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What's behind fatigue, elevated liver enzymes?
  Charitha Gowda and Vincent Lo Re III, For The Inquirer
Posted: Sunday, June 28, 2015
image: http://media.philly.com/designimages/partnerIcon-Inquirer-2014.jpg
'I'm more tired than usual, doctor," the patient said, though she really thought nothing was wrong. At 60, she assumed age was catching up with her, and was at the doctor's office for her routine checkup.
Indeed, all her blood work was normal - except for the panel revealing elevated liver enzymes. A liver ultrasound suggested the damage had been going on for some time.
Aside from hypertension, she had no other active medical conditions. The only drugs she took were a diuretic and a multivitamin.
Having worked as an office manager for a medical office for more than 30 years, she had recently retired and hoped to travel extensively with her husband. But she hadn't been out of Pennsylvania recently, was a lifelong nonsmoker and denied any recreational drug use. As for alcohol, she enjoyed a glass of wine or two with dinner on weekends.
On physical exam, the doctor observed the woman's liver was enlarged but noted no swollen veins or skin changes that could be seen with very advanced liver disease. The doctor checked additional lab results to evaluate the liver's function, such as its ability to make important proteins involved in transport and clotting. Fortunately, the woman had normal platelet counts, albumin and coagulation parameters, indicating she had not yet developed cirrhosis, or end-stage liver disease. Because the woman's history and physical did not point to an obvious etiology for her liver disease, her doctor sent off a series of tests searching for a cause. Soon, the woman had an answer.
Liver disease can be caused by bacterial or viral infections, heavy alcohol use, toxins, drugs, and autoimmune diseases. Some of these causes can be identified by blood tests; others require sampling of liver tissue under a microscope for diagnosis. In this case, the first set of tests returned an answer.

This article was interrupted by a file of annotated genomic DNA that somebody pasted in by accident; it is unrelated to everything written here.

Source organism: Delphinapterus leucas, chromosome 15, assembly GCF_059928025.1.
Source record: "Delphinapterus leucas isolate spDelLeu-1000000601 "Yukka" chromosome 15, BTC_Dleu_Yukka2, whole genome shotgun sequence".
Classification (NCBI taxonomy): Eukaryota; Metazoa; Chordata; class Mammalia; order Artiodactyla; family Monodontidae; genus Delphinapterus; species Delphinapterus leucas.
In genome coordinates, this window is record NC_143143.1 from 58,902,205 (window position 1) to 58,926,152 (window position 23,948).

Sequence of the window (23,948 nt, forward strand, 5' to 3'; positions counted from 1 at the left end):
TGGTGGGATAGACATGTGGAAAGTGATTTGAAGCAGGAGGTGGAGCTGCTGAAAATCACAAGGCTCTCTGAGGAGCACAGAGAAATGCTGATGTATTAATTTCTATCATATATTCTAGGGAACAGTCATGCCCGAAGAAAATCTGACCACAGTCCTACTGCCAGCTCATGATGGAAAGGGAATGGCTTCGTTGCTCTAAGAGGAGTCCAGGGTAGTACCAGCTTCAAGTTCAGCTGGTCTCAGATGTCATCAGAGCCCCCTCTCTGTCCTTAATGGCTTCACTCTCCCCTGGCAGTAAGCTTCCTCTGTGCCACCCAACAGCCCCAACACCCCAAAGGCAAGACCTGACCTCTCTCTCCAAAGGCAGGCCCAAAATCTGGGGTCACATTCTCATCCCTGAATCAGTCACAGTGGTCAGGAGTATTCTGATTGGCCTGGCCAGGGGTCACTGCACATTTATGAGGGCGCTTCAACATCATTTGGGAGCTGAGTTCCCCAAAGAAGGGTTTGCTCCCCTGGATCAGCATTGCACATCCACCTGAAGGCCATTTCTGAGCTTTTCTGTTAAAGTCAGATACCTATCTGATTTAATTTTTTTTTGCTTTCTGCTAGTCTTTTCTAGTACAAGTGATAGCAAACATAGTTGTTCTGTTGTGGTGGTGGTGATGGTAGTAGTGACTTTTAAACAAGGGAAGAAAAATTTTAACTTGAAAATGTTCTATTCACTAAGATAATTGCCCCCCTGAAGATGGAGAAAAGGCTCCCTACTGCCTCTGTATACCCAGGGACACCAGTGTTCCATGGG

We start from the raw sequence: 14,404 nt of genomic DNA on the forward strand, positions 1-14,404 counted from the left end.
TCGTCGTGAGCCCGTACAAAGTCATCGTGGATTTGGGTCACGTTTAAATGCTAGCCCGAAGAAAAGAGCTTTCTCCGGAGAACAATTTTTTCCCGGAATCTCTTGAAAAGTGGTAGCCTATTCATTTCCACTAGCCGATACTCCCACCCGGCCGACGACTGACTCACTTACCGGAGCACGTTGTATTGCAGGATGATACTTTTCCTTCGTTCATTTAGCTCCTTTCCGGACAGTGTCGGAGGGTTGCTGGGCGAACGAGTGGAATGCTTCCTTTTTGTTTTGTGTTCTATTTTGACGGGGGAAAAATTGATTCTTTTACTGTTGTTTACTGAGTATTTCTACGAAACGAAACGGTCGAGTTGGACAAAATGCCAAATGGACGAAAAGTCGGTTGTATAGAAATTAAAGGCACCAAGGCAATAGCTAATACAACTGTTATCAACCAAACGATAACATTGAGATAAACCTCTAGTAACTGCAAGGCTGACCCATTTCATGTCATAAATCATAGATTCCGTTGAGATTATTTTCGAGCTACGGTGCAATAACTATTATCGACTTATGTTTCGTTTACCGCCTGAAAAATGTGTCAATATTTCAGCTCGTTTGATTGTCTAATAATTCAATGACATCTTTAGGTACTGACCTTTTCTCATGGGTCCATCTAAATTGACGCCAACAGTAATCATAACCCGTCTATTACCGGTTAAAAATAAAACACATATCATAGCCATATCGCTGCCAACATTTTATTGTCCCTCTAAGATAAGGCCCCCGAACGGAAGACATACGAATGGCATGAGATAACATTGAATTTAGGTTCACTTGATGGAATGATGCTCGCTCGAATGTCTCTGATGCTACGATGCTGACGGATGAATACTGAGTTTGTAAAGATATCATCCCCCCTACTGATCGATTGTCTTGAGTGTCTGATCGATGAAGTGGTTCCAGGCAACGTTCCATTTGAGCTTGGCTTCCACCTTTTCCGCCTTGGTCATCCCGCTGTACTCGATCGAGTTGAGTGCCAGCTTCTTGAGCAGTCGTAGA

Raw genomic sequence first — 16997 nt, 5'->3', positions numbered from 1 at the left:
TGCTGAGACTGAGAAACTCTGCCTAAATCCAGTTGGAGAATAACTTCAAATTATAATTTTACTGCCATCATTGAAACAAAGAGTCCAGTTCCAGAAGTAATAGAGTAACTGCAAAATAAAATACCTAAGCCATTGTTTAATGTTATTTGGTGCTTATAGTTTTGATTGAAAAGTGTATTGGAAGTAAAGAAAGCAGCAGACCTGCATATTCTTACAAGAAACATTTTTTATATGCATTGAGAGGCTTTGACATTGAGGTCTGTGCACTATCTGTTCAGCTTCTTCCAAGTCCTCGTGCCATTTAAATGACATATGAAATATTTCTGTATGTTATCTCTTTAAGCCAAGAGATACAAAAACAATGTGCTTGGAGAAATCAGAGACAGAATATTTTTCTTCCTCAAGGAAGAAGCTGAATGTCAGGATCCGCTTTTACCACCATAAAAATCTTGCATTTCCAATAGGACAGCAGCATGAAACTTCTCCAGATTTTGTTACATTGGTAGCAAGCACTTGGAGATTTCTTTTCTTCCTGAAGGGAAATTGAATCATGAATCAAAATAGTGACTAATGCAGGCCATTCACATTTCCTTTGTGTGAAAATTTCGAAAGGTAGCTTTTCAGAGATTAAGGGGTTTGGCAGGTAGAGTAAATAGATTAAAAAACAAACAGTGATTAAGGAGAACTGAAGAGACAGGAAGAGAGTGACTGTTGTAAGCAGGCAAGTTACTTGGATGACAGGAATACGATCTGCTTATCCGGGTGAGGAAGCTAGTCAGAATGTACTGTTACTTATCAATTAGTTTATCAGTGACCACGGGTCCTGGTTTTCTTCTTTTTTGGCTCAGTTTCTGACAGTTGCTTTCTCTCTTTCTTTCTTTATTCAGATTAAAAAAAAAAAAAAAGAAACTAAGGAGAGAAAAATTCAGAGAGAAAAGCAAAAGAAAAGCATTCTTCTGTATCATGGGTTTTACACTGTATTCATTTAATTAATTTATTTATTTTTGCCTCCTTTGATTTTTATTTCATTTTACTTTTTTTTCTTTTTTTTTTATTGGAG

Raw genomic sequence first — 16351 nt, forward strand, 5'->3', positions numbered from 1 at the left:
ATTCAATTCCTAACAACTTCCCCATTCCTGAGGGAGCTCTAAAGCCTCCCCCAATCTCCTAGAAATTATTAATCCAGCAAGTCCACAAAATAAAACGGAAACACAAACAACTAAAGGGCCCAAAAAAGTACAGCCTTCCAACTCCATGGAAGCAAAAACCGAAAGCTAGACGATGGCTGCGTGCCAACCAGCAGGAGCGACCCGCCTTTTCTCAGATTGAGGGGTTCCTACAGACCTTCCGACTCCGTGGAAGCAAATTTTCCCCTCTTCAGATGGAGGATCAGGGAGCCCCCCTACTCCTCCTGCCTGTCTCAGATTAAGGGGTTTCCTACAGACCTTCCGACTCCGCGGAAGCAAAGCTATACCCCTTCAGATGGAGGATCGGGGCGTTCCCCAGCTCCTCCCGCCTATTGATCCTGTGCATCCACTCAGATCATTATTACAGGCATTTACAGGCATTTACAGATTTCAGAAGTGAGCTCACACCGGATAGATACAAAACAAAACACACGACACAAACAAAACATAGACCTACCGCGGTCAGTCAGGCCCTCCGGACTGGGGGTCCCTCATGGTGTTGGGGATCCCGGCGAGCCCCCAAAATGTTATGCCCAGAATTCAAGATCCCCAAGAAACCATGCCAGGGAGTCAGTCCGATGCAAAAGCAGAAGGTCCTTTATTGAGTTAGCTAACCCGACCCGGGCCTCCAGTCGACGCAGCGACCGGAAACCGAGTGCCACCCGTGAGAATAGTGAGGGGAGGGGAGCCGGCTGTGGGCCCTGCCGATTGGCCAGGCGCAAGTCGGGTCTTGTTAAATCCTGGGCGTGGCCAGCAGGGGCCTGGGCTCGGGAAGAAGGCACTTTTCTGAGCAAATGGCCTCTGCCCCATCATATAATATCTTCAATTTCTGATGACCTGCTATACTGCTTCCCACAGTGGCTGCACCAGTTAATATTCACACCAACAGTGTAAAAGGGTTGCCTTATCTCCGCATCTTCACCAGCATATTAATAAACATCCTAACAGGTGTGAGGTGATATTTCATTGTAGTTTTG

To her shock, the woman tested positive for hepatitis C, a virus that infects and damages the liver. It can be transmitted by blood or body fluids carrying the virus.
The main risk factors are: injection-drug use; receipt of blood products or organ transplantation before July 1992, when screening started for hepatitis C; unprotected sex; long-term hemodialysis treatment; and HIV infection. This woman had had an emergency C-section when her only child was born in the 1980s. She'd lost so much blood she needed a transfusion but never had cause to worry about it until now.
The U.S. Centers for Disease Control and Prevention recently recommended that everyone born between 1945 and 1965 should be screened at least once for hepatitis C because of the higher prevalence of infection in that age group compared to others.
An estimated 3.5 million people in the U.S. have chronic hepatitis C, but up to half may not know they are infected because they do not feel ill.
The most common symptom associated with chronic hepatitis C is fatigue, but this may go unrecognized. Chronic hepatitis C can lead to serious medical problems, including liver failure, liver cancer, even death.
Until recently, treatment options were limited to preventing further insults to the liver and trying some injected medicines that were not well-tolerated. Now, several costly new drugs have revolutionized the treatment of chronic hepatitis C.
The woman elected to start a three-month course of drug therapy. She and her doctor were optimistic that, before long, she would be cured.
Charitha Gowda and Vincent Lo Re III are physicians and researchers at the Penn Center for Viral Hepatitis at Penn Presbyterian Medical Center.
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